Asexuality: Not “Incomplete.”

October 18, 2015 in General

While reading Julie Decker’s fascinating book on asexuality The Invisible Orientation (2014),¬† I found some of the experiences and perspectives that were offered refreshingly new. Particularly, I was interested to see how asexuals negotiated religious social conservatism. If one does not feel the desire for sexual or romantic intimacy, you might think that inclusion and membership within religious social conservatism would be straightforward and unproblematic. Not so, Decker argues.¬† We live in a heteronormative society and thus, if someone identifies as asexual and does not fulfil a pastoral profile of sublimation or denial of straight sexuality, they may still be denied recognition, inclusion, ordination or approval within some erotophobic religious traditions. Catholicism embraces celibacy, but as renunciation and denial, while Islam, Judaism and evangelical/fundamentalist Protestantism may not do so. Living an asexual life may face disapproval if one is not seeking ordination, or if someone has previously identified as heterosexual. As I read further, I agreed with Decker that tainted vocabularies that use “celibacy” or ‘chastity” as heteronormative terms to deny authenticity to asexuality through depicting all forms of asexuality as denial or renunciation of heterosexual sexuality, intimacy and relationships need to be abandoned.¬† So do perspectives that view asexuality as a psychopathology. Human sexual variation is on a continuum and asexuals occupy a specific place on that continuum. There’s nothing “wrong” with asexuality.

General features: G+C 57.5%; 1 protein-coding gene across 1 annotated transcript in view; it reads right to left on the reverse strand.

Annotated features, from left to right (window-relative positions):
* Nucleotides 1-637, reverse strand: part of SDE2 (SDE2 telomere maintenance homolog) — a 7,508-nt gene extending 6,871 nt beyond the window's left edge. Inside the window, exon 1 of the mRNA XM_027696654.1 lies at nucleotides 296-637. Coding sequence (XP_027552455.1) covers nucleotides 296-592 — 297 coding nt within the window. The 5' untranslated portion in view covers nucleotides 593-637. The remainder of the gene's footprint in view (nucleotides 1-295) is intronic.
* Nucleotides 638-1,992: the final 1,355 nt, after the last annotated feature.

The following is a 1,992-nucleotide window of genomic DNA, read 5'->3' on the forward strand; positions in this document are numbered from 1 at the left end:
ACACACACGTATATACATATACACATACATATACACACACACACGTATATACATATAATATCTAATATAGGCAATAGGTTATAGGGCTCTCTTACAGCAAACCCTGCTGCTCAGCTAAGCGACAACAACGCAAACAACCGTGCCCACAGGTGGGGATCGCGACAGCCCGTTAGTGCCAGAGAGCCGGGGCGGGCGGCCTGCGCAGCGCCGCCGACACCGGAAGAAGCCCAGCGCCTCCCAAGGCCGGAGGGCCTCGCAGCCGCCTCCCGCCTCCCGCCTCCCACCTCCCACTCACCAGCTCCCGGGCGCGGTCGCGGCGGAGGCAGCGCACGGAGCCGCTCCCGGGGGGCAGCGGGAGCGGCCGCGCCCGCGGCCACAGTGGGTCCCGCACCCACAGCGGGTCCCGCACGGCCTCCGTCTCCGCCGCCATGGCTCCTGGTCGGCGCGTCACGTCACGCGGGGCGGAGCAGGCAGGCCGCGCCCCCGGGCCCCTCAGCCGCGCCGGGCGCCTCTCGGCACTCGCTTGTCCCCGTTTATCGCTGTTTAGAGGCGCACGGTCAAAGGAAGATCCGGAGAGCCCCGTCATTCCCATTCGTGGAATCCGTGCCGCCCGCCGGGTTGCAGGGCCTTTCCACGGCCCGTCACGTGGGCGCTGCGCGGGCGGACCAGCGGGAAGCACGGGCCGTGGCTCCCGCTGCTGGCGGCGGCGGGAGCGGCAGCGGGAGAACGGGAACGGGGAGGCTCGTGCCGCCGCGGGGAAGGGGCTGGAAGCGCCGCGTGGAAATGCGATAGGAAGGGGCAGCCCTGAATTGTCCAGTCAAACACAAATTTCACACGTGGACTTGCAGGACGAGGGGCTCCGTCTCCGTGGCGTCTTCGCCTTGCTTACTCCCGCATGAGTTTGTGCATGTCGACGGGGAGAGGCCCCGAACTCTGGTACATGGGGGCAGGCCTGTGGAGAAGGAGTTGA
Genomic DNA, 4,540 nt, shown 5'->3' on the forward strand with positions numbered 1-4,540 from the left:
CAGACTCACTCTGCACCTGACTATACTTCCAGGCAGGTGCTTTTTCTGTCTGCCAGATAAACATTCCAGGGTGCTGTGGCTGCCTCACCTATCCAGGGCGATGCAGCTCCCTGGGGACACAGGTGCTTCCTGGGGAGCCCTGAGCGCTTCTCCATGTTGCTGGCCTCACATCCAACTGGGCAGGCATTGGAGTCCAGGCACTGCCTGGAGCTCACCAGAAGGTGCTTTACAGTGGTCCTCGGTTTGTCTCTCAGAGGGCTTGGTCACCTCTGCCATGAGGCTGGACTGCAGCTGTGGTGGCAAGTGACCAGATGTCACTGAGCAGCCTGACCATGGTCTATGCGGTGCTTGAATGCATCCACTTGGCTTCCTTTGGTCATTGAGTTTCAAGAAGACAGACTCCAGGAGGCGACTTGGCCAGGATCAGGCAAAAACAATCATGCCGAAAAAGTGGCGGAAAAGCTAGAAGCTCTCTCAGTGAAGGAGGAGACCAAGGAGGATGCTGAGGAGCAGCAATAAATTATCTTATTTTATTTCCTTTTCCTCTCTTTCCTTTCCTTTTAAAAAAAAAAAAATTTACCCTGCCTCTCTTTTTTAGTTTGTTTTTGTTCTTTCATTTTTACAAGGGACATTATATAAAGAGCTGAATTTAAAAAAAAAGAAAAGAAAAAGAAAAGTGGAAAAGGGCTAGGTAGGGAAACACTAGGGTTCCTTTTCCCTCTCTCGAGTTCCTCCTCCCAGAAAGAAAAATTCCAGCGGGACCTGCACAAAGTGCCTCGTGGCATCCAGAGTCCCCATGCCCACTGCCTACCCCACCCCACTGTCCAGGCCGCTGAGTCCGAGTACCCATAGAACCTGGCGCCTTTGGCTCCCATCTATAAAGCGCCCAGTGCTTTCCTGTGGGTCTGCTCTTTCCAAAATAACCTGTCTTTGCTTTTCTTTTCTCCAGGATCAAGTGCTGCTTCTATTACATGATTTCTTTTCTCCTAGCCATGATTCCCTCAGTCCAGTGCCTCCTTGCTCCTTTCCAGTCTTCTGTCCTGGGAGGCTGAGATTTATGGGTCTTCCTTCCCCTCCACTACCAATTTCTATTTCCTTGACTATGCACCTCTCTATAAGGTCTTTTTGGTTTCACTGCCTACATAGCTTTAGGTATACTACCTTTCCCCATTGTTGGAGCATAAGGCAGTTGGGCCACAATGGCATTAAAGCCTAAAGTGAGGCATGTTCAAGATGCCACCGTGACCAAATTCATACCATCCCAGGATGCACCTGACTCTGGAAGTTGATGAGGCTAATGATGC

It is¬†horrific that anti-asexual “corrective rape” exists and that abusive unwanted sexual encounters are used to coerce asexuals to remain in intimate relationships that don’t match their self-perception or self-description. When it comes to media invisibility and stigmatisation, asexuals have similar problems to the rest of the LGBTI rainbow, as do misogyny and racism when it comes to asexual women and people of colour. Not all asexual women desire to imitate Patricia Bartlett- some are LGBTI-identified. Hypersexualised racism is still racism.¬† So yes, I accept asexuality as one variant version of human sexuality.

Source: Julie Decker: The Invisible Orientation: New York: Carrell: 2014.


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